Tell me how you make your ideas happen?

Learning from people doing interesting things either in similar or related fields is always a great inspiration. The travel and meetings I’m having as part of the Westpac Social Change Fellowship has been a great chance to have lots of inspiring conversations.

One of my previous roles was the Festival Director of Link Festival of Design, Technology and Social Change – so I’ve had the incredible privilege of curating speakers and hear from innovators from Australia and around the world.

What role have mentors played in your business life?

I’m really lucky to have been part of some really supportive communities and groups that have become supportive and great sources of knowledge and ideas. I’m particularly a big fan of peer mentorship and learning from people at a similar stage of development. The Foundation for Young Australian’s Young Social Pioneer Program and the Westpac Social Change Fellowship are two great programs I’ve been involved with.

Julian O'Shea (Vietnam river)

What does your typical day look like?

It depends a lot on whether I’m in Melbourne or overseas facilitating a program.

When I’m in Australia, it will usually involve a combination of coffees, university partnership meetings, Skype calls to overseas partners, emails with students, managing programs and hopefully a fun social activity.

Overseas, it’s usually a bit less predictable but could include running workshops, visiting social enterprises on site visits, spending time living in homestays, and working with students on their action projects. Whatever the itinerary looks like, there is always great food.

What challenges have you faced when starting your organisation in Australia?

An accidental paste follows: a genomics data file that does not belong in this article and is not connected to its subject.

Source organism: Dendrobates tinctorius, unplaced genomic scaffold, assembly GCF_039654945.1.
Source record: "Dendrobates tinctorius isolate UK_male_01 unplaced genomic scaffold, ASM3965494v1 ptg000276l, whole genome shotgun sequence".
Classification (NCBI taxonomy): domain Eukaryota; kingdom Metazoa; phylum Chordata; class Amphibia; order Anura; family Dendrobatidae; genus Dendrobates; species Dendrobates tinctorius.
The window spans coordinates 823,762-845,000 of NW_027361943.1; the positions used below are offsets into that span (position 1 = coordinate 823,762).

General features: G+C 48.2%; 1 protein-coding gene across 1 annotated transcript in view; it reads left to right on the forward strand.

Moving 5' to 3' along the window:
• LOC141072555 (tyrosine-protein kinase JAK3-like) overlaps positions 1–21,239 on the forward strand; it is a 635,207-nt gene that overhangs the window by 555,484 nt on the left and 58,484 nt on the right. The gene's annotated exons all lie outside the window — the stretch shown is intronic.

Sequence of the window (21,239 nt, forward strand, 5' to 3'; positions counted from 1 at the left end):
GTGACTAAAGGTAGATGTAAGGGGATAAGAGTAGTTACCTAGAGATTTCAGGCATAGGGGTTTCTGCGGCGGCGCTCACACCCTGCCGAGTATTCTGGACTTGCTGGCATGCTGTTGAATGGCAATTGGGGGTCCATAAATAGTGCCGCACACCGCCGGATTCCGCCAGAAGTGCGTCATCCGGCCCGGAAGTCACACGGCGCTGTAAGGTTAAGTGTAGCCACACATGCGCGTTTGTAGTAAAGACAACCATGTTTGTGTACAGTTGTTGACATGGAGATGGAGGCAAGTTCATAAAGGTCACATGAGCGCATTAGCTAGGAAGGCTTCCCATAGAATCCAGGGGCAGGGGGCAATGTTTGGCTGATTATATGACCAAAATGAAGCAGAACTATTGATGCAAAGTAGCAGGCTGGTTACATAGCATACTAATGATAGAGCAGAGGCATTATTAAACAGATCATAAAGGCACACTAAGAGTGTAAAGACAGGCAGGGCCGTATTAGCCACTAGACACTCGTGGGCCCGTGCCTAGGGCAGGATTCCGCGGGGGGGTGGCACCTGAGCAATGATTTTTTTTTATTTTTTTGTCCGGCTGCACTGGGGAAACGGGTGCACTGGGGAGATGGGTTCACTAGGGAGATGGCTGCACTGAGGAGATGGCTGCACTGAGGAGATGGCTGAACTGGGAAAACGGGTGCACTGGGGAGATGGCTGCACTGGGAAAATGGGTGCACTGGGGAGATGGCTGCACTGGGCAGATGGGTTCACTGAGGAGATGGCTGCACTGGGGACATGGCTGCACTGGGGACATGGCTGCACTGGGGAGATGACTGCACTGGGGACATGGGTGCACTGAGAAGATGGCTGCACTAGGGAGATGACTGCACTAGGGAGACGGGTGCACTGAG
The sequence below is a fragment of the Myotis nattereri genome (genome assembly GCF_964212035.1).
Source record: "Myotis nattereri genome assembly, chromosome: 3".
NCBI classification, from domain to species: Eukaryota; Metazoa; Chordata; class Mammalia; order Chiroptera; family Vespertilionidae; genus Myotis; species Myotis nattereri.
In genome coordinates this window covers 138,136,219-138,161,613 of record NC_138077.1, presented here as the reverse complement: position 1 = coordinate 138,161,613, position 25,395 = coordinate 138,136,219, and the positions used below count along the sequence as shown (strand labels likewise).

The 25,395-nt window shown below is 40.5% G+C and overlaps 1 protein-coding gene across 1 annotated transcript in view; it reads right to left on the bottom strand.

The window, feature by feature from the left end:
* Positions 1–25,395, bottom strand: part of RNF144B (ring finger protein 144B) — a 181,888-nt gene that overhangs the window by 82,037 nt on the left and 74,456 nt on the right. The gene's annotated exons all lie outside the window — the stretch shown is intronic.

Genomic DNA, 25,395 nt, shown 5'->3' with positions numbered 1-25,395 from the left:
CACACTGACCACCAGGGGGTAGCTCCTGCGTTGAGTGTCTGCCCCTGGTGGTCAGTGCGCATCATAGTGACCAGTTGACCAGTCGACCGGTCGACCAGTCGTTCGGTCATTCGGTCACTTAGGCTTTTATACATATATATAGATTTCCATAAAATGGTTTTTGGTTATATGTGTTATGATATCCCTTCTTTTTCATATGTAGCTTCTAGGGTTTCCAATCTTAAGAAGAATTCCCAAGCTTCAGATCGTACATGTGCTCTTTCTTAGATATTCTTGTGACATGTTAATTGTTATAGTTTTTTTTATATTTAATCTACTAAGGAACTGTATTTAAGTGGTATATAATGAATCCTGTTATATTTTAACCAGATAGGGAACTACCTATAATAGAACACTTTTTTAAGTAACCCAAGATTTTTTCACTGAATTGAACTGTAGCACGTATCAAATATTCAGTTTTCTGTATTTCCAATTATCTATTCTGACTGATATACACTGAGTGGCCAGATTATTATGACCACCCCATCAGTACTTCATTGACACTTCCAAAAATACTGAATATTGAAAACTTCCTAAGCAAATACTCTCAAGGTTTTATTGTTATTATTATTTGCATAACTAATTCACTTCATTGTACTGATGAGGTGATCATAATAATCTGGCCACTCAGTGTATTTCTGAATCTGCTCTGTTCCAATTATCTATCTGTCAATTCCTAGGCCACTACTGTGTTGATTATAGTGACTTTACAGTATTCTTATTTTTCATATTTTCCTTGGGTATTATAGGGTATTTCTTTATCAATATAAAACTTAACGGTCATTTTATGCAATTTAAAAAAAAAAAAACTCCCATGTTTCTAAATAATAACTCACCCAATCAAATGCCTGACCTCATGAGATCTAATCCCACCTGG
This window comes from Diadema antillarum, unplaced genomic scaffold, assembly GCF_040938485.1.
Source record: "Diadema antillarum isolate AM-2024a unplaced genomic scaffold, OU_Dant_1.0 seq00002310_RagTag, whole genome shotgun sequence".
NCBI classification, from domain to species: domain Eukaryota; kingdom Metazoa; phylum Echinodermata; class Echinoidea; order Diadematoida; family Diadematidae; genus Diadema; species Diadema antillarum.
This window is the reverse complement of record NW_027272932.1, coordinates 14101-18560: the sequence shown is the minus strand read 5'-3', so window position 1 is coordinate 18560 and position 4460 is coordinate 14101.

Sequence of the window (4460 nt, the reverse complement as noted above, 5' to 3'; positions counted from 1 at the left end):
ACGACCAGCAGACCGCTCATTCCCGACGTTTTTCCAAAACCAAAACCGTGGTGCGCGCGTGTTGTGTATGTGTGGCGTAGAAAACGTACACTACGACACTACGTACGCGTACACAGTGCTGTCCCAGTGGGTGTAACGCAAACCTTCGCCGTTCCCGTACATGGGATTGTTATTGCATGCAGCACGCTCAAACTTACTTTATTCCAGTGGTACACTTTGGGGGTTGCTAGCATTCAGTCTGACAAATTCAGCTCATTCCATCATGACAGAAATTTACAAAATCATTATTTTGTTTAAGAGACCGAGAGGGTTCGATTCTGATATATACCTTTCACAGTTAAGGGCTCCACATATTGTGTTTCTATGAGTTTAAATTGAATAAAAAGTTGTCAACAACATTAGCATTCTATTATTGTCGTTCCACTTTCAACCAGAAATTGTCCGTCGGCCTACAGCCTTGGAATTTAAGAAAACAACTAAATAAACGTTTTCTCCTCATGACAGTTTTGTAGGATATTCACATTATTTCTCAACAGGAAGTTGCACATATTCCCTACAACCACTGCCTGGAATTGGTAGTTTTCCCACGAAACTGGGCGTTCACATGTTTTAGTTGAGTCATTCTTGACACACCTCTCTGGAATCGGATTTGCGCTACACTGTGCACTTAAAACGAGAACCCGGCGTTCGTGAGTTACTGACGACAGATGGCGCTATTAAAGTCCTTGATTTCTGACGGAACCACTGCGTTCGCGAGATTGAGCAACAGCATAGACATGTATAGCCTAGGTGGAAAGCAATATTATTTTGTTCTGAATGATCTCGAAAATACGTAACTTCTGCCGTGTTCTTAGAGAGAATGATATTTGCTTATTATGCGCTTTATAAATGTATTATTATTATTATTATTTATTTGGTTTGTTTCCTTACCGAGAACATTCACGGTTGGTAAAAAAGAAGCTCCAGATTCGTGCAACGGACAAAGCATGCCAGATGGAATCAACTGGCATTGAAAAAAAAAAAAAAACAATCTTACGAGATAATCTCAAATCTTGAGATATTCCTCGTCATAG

Starting something new is never easy – but it’s a challenge I love. When it’s just you, or a small team, you need to work on a lot of things outside your usual experience. Lucky most answers aren’t much further than a Google search away.

What is one idea you are willing to give away for free?

As counter-intuitive as it sounds – it’s often easier to do big things than do small things. People are more likely to get excited and help out if you’re looking to do something really interesting or inspiring. So go big.

What people and organisations do you think are doing really cool stuff in your industry, in Australia at the moment?

There are some great individuals and organisations supporting innovation in Australia that I really like – The Compass and the Melbourne Accelerator Program are helping build an entrepreneurship culture here in Melbourne.

What about internationally?

We are so lucky to work with a number of great social enterprises around the world.

Zó Project is a social enterprise that sells beautiful modern paper products using 800-year-old paper making process that provides livelihoods and economic empowerment to disadvantaged communities in Vietnam.

Dorsu is a fashion social enterprise supporting selling wonderful clothing while promoting fair conditions for garment workers in Cambodia.